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"It was the greatest decision": Why all 'adult children' should move out before their 20s.

I left home at 17 and for me it was one of the greatest decisions of my life. Don’t get me wrong, I loved living at home. I didn’t leave because my home life was miserable and I wanted to flee.

I ‘flew the nest’ because I was going to university and there was a 200km distance, two trains and a bus trip (a minimum of three hours- one way) between my home in regional Victoria and my university campus in Melbourne.

At the time, and up until recently, I had thought leaving home at 17 was pretty common. You finish school and you take a leap of faith into the real world.

But it isn’t as quite as common as I thought. In fact, what is becoming more and more popular is for ‘adult kids’ to stay living at home for a longer period of time.

According to the Australian Bureau of Statistics from both the 2011 and 2016 Census, there was an increase in 18-24 year olds living at the family home with at least one of their parents – 41.4 per cent in 2011 to 43.4 per cent on 2016.

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The reasons why vary and for many, it is a financial decision. Staying at home often equates to less cost and an added ability to save money themselves. With house prices ever increasing, this is seen by many as their only real opportunity to ever afford their own home.

There are also many other reasons – situational, cultural and in some case, convenience. But is staying at home actually beneficial for the ‘adult kids’ or their parents?

Dr Judith Locke, a Clinical Psychologist, says there can be significant issues for both parties by this living arrangement.

“There is evidence to suggest that adults living at home are more depressed,” she says.

This can be caused due by a lack of purpose in the living arrangement. Adult kids often ‘dream’ rather than ‘do’ and this can stop them living independently.

However, this usually only happens when the ‘adult child’ is still acting like a ‘child child’. Not taking on any of the household responsibility like cores, not contributing to bills and not paying rent are some examples of this, says Dr Locke.

moving out of home
The stunning decor of my first share house. Image: Supplied.
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“Too often, adult children tend to revert to childlike behaviours in the presence of their parents. If their parents let them, then these bad habits become more entrenched over time.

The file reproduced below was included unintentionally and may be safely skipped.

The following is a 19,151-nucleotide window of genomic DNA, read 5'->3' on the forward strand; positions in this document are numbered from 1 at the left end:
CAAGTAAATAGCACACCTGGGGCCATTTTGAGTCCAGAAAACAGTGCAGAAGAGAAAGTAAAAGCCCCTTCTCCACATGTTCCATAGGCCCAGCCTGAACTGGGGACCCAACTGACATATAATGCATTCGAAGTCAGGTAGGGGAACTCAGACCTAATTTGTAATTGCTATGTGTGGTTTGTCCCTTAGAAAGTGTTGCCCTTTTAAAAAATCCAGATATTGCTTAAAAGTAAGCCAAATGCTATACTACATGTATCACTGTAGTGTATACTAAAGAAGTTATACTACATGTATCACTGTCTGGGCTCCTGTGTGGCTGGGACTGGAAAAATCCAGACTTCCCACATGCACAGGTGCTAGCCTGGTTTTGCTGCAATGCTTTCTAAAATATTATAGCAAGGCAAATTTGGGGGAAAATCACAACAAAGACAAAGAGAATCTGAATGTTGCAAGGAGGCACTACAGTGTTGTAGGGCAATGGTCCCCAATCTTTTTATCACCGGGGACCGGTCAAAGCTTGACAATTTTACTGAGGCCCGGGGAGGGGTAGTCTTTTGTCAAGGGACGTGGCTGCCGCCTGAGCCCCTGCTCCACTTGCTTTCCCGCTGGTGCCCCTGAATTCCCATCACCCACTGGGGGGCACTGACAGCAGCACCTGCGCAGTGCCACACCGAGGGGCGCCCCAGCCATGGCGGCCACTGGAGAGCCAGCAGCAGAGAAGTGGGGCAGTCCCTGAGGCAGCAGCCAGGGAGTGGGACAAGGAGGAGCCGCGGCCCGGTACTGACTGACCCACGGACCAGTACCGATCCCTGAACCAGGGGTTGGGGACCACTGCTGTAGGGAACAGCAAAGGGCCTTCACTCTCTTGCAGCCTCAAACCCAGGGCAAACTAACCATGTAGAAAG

“It should be more like a flatmate relationship, where there is mutual respect and both parties are fulfilling responsibilities not just the parents. Otherwise it can be easy for ‘adult children’ to revert back to childlike behaviours.”

Moving away from home taught me important life skills that I would never have learnt otherwise like budgeting money as I studied, worked and socialised.

I also had to look after all the house-hold tasks – the cleaning, cooking, remembering to put the bins out or dealing with the ramifications if I didn’t.

Most of these life skills weren’t fun but they were reality. I am glad I learnt them when I did because they made me an independent, confident and responsible person who could rely on herself.

So while I am a firm believer in ‘flying the nest’ before you hit your twenties (or there abouts), I know for some there is more to it than a rite of passage and for some, staying in the nest does work.

“If your arrangement works for you and everybody within it, then there is nothing wrong with it,” says Dr Locke.

What do you think is the best age for kids to move out of home? Tell us your thoughts in the comments section below. 

Shona Hendley is a freelance writer from Victoria. An ex secondary school teacher, Shona has a strong interest in education. She is an animal lover and advocate, with a morbid fascination for true crime and horror movies. Shona is usually busy writing and raising her children: three goats, two cats and two humans. You can follow her on Instagram @shonamarion.

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